“Victoria, stop stirring the stew in the Crockpot,” Piper said as she reached over to gently slap at where she imagined the little girl’s hand to be. The wooden spoon clanked against the side of the pot as it was dropped.
“It’s chubblely,” Victoria whispered.
“What? What’s that?” Kevin asked.
“I think she means it’s chunky,” whispered Connor.
“It has chunks of meat in it, Victoria,” said Drew. “It’s really very good because Piper took the time this morning to get it started, and all day the beef has been simmering and getting tender. I wish you could taste it, it’s really delicious.” He reached over and patted Piper’s hand in a gesture of appreciation. Then faced Victoria again. “Did your mother ever make stew?”
“She made something with ‘possum, she called it Pe Pa Po,” Connor muttered. He pretend-ate, moving a spoon around his bowl, plopping a spoonful around the edge of his bowl then stirring it up again. He wanted so much to be a real boy again.
“It was awful. My Pa liked it though, musta . . . he kept bringin’ home the dagburn ‘possums.” He said it with undisguised disgust as another spoonful plopped off the side of the bowl and landed on the table.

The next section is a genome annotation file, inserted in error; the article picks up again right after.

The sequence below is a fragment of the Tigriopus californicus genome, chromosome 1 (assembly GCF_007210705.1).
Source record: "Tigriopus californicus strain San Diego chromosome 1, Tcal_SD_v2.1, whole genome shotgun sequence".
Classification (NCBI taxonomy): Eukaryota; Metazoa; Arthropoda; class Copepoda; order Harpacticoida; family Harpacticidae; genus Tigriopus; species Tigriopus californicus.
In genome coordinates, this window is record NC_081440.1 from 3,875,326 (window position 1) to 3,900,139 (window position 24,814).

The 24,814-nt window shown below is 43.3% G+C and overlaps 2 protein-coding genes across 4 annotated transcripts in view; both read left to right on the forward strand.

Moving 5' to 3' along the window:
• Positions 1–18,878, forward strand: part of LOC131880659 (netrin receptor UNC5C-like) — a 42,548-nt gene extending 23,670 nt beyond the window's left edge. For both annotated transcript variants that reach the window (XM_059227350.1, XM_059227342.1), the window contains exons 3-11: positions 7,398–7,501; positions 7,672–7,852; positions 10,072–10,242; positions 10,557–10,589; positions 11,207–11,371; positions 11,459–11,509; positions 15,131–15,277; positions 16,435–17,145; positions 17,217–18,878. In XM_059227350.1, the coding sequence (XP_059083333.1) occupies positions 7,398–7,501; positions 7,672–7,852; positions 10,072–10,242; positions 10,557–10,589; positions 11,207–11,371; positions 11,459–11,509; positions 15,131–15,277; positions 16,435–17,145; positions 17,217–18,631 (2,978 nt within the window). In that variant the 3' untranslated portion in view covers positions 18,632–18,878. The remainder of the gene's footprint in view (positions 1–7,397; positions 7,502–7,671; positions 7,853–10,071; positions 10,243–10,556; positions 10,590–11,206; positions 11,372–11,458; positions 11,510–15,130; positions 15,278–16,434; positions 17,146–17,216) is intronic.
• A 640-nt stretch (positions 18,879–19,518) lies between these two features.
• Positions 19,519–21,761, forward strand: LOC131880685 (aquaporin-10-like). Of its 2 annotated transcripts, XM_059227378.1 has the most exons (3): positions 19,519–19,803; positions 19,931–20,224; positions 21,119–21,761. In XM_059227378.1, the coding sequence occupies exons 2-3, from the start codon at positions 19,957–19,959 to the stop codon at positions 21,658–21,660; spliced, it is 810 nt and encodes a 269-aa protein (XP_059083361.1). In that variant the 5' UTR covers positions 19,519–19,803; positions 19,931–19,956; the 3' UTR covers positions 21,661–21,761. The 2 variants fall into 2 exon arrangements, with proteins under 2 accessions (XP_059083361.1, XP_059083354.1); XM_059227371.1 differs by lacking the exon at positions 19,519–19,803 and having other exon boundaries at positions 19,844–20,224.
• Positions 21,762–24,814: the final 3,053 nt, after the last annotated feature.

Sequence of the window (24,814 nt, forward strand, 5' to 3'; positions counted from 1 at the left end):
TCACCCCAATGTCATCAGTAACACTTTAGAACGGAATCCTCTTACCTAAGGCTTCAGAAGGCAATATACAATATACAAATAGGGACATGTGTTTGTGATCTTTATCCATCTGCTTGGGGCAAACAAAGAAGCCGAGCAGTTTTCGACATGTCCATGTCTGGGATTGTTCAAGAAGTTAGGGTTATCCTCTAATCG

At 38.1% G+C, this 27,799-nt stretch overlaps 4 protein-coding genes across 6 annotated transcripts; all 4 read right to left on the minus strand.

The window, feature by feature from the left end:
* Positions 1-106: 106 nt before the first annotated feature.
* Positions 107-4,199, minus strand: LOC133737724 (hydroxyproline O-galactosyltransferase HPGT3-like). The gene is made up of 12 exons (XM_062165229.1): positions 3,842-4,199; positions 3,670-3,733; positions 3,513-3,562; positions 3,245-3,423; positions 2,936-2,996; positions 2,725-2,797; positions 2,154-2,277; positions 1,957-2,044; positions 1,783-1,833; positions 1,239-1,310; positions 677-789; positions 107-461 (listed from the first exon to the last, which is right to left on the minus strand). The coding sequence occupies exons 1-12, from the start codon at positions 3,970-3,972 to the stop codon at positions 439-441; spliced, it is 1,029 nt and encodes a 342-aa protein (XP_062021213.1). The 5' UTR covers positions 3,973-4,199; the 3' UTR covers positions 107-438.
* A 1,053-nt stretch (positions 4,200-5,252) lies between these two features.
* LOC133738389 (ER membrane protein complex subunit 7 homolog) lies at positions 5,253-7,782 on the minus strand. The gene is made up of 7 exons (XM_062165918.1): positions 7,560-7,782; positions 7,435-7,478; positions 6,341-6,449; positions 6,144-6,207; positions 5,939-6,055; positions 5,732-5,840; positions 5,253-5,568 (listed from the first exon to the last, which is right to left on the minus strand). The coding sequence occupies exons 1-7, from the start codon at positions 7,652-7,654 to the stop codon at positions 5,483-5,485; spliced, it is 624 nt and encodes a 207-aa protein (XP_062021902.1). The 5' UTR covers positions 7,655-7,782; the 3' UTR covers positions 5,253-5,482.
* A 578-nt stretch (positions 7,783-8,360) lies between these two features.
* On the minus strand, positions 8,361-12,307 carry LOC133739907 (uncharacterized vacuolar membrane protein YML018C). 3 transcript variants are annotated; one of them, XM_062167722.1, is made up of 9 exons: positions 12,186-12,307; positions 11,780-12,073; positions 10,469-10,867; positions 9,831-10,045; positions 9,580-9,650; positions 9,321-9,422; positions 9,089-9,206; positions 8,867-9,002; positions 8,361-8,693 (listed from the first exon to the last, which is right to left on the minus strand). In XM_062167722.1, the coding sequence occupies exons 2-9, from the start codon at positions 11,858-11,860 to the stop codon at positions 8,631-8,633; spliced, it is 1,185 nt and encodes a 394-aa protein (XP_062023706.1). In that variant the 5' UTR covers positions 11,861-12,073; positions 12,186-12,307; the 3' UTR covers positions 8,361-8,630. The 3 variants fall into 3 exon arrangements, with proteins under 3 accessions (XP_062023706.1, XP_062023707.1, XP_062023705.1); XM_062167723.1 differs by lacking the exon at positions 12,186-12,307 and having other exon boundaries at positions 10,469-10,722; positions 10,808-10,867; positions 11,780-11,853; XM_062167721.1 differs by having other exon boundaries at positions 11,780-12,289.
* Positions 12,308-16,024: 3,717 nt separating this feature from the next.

Piper reached over and collected the spill in her napkin. Connor was upset, had been since their talk, and she wanted to bring him out of his funk. “Pe Pa Po? Why was it called that?”
“Peas, parsnips, and ‘possum. I had to gather the peas and shell them. Sometimes I had to get parsnips too. Those had to be dug up and cleaned. I hated the whole mess, it was gray and didn’t smell so good. I’m glad I’m dead when I remember eating that. At least there’s no more Pe Pa Po for me.”
“Sounds like ‘Fe Fi Fo Fum, I smell the blood of an Englishman,’ from the giant in the story of Jack and the Beanstalk,” Piper said.
“A giant?” asked Kathleen. Always prim, always proper, she looked wide-eyed with interest.
Elizabeth said, “There’s a Jack in our graveyard. Is that him? He does have an overlarge coffin, but I’ve never seen him. His other name is Galloway. He has a Mason sign. There’s a woman on top of him named Anne. Do you think she could be a giant too?”
Kevin interjected, “No, that’s not the giant. It’s only a fairy story, it’s not real life. I have the book so I can show you the pictures.” He patted Victoria’s hand and smiled at her. “There’s no real giant, so you don’t have to be afraid.”
Piper and Drew exchanged a look. It was nice that Kevin tolerated Victoria being sweet on him, but encouraging this kind of puppy love was not in Victoria’s best interests. She adored Kevin. Too much.
Drew stood. “That’s a great idea. Why don’t you kids go into the sunroom and let Kevin tell you the story while I help Piper with the dishes.” Within seconds the room was filled with the sound of chairs scraping on the floor. Within moments, the room was empty save for Drew and Piper.
“Ahh, alone at last!” Drew whispered in Piper’s ear as he drew her up by her elbow for a sweet, lingering kiss.
They had just finished putting away the dishes and wiping down the countertops when they were interrupted by a loud wail, much like that of a newborn in distress. Both Drew and Piper ran for the sunroom.